The remarkable life of Lady Sybil
'˜My beloved ones, I can hardly believe that I have left you. It seems such a dream. Russia is such a long way. I feel awfully frightened.'
These were the words of Lady Sybil Grey, who left her home in Northumberland to travel to Petrograd in 1915 to do her bit for the war effort.
It was a tremendous act of bravery, but just one part of her extraordinary life.
And now, the inspirational story of the daughter of the fourth Earl Grey has been chronicled in a fascinating new book, entitled Lady Sybil: Empire, War and Revolution.
The biography is movingly told by her grandson, Simon Boyd, using Lady Sybil’s own words from contemporary letters and diaries.
By his own admission, Simon became fascinated by the story of his grandmother’s wartime exploits after the discovery of a battered old travelling trunk in a back room, which contained notes, musings and correspondence written by her own hand.
And it’s easy to see why he became so captivated.
During the First World War, Lady Sybil transformed her family home at Howick Hall into a hospital before travelling to Russia as a 33-year-old, unmarried woman to set up a British Red Cross hospital in Petrograd.
There, she met the Russian royal family, led a field hospital to the front where she was wounded in the face by a hand grenade, shielded the murderer of Rasputin and witnessed the Russian Revolution on the streets of the capital.
Later, she spent nearly a year in France leading the Women’s Legion, the first all-women unit of ambulance and staff car drivers for the British Army.
She travelled widely all her life, to Canada where her father was Governor General for seven years, as well as to Africa, South America and round the world, before marrying and settling down to raise a family in her 40s.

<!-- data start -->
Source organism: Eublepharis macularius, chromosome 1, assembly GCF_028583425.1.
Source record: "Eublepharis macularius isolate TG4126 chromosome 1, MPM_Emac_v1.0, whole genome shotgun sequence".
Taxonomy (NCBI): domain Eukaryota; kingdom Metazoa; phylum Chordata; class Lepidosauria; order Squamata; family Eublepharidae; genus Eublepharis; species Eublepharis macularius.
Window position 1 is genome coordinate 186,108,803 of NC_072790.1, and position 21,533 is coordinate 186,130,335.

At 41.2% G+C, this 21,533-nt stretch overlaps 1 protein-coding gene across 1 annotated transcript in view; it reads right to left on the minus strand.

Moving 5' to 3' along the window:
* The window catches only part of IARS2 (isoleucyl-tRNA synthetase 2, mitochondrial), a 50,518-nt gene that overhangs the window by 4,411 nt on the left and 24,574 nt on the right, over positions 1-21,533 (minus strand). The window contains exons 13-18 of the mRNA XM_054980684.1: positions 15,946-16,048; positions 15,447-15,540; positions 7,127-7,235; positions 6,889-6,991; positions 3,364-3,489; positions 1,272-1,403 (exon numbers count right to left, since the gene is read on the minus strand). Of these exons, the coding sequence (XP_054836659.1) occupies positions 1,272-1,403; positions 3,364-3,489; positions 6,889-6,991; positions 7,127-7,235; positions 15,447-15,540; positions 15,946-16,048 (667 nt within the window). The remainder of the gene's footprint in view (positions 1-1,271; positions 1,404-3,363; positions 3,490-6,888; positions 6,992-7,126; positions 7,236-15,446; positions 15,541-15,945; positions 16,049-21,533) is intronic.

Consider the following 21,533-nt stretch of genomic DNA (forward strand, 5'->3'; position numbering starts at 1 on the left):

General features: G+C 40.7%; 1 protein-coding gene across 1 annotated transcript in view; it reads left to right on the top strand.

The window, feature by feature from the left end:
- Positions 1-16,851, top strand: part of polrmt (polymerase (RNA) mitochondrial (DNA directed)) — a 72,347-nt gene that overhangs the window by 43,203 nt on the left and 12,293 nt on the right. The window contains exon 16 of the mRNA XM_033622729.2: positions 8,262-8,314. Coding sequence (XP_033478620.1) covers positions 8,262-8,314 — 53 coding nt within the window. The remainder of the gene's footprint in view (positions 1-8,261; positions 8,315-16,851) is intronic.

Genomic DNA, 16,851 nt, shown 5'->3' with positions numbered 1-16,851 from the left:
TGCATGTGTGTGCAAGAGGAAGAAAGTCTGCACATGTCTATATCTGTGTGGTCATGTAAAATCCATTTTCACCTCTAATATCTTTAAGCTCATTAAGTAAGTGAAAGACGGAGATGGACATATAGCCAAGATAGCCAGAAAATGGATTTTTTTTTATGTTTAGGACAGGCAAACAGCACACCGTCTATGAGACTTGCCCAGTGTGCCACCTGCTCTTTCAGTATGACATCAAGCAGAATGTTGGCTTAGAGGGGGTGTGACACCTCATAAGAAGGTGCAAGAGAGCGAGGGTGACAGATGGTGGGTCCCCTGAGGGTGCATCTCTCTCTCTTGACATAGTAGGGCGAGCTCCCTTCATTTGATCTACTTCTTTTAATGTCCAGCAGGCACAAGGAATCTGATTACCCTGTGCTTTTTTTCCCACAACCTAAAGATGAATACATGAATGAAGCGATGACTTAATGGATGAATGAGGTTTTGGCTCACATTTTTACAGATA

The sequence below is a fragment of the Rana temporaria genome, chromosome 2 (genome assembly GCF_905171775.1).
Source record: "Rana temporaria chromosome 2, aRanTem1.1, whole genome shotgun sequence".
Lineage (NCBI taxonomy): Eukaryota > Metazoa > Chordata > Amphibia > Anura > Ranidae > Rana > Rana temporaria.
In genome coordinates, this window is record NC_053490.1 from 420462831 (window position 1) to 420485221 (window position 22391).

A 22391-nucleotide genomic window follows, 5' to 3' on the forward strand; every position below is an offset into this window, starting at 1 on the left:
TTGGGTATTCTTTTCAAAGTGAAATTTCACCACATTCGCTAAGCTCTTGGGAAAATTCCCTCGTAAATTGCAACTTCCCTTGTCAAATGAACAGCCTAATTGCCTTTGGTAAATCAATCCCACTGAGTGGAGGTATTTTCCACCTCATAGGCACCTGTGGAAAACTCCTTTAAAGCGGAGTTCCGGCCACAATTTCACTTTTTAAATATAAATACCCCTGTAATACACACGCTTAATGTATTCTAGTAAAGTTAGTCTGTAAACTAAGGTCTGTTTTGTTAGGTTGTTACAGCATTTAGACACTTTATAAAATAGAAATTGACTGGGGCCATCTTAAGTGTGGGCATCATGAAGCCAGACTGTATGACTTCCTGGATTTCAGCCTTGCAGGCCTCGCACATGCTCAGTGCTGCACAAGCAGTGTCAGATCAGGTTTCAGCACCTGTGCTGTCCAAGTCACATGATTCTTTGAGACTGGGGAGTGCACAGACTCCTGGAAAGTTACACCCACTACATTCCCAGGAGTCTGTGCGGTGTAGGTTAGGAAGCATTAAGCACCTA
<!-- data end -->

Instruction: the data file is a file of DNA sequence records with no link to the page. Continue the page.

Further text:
She lived through times of massive social and political change, experiencing at first hand the heyday and ultimate decline of the British Empire.
It truly is an incredible story, and Simon is proud and delighted to share it with a wider audience, having worked on the book for six years.
On Monday, he launched the biography at Howick Hall tearoom.
Simon, who lives in Cambridge and travelled extensively to Canada, Russia and Eastern Europe while researching and writing the book, said: “It was the right place to launch the book and I am grateful that Lord Howick kindly agreed to having the book launch at Howick Hall, it was very fitting. I am very proud of what my grandmother did. Yes, she had the social standing and the opportunities to do what she did, but it took great courage to travel more than 2,000 miles over very dangerous seas to Russia.
“A lot of women responded in the First World War to the new opportunities which were available for them. She wasn’t alone in doing that, but she was very brave and level-headed.
“Canada was her greatest love I think. It was the first place which bowled her over – because of its size and its wild places and she was taken by the fact that it offered opportunities for all.”
The book (ISBN: 978-1-910237-29-8) has been published by Hayloft Publishing Ltd. The 375-page hardback, with 72 black and white photographs, is £25 and is available from www.hayloft.eu